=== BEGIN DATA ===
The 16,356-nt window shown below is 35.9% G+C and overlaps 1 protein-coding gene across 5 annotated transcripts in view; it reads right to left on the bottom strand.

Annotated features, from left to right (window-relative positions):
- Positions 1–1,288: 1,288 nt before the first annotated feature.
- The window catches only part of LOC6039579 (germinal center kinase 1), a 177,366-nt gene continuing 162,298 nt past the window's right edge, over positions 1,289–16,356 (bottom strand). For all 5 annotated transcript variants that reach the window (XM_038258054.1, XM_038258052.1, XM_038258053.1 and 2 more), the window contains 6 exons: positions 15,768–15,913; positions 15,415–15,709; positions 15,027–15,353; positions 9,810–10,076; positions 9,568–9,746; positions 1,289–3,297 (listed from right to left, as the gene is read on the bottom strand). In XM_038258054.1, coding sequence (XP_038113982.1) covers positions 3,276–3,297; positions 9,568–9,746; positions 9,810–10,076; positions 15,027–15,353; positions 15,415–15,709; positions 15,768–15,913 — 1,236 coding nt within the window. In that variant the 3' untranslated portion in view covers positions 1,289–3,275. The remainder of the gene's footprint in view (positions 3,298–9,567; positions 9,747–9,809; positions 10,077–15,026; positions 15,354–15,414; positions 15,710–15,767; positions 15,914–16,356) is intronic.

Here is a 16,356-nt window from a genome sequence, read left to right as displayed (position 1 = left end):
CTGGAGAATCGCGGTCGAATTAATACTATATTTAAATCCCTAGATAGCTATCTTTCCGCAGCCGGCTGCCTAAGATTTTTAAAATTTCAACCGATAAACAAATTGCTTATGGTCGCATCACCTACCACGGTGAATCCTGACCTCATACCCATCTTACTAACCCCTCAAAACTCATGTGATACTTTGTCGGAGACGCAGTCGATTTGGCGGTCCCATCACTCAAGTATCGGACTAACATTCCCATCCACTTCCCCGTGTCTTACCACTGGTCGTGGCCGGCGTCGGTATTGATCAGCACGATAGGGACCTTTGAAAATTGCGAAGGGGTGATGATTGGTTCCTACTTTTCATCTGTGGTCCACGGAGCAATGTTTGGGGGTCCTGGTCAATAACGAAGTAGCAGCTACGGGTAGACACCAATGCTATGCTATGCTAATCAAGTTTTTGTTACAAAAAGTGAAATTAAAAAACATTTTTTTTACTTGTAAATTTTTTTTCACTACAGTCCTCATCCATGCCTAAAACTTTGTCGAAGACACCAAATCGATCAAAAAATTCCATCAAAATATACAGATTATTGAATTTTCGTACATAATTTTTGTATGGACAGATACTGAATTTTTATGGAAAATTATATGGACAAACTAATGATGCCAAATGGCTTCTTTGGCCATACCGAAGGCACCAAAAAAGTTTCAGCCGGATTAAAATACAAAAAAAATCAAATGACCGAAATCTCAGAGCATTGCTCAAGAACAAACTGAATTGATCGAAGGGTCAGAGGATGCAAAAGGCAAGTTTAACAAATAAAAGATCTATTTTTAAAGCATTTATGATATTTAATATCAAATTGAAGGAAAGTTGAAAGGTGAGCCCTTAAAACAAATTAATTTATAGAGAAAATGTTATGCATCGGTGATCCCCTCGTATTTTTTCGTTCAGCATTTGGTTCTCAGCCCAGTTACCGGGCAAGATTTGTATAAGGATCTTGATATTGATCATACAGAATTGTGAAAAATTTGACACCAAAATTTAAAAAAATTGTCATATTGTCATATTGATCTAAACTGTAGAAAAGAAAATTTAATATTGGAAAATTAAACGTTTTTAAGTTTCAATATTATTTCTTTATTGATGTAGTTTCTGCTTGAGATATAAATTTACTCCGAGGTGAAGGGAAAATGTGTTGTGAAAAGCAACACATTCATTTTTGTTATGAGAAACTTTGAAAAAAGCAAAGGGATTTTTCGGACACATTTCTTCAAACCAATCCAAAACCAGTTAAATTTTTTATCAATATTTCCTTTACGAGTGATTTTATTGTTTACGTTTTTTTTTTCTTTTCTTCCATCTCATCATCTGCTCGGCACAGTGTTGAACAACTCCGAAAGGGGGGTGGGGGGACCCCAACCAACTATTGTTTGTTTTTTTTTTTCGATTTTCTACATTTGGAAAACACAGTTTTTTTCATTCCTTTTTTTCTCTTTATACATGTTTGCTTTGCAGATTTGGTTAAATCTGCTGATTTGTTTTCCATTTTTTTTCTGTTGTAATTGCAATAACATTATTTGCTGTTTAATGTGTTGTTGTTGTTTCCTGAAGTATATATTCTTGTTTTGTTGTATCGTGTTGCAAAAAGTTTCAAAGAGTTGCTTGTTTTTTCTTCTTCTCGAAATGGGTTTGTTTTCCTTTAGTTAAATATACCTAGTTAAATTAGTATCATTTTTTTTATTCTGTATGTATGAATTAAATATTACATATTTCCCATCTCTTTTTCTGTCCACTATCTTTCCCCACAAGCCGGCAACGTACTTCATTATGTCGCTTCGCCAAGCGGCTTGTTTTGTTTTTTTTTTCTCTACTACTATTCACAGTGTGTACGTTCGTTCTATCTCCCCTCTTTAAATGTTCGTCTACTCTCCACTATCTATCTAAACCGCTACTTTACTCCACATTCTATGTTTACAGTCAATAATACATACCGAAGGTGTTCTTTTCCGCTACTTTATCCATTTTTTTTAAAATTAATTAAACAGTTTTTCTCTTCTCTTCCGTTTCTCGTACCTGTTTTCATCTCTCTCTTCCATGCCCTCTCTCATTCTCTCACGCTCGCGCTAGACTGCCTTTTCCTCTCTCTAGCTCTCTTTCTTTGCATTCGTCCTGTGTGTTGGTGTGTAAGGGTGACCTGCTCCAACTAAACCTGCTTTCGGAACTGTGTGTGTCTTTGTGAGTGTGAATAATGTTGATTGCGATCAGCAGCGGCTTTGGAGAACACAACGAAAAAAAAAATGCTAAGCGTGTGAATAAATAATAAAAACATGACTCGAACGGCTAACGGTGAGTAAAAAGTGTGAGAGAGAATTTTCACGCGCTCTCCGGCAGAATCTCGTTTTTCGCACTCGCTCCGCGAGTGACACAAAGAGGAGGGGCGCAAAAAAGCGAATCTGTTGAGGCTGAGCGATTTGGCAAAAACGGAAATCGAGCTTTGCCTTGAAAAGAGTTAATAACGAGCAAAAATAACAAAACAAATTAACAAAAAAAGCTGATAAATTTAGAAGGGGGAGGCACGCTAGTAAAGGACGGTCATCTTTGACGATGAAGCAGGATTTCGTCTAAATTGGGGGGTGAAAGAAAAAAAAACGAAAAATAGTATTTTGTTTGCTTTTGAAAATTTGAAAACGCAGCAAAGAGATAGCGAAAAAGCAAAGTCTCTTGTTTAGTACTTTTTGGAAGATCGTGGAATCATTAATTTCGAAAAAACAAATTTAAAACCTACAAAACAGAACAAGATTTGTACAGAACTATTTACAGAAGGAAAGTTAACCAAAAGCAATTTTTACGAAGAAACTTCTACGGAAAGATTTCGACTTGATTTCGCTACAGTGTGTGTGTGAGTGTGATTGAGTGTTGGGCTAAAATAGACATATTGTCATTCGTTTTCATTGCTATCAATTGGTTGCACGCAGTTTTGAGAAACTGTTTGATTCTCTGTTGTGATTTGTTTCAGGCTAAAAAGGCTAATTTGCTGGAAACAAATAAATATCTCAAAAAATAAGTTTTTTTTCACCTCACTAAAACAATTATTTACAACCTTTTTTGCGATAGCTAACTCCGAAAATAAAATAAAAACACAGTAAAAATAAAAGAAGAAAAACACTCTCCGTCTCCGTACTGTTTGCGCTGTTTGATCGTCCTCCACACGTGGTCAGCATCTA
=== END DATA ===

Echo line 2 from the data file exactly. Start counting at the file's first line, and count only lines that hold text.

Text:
Annotated features, from left to right (window-relative positions):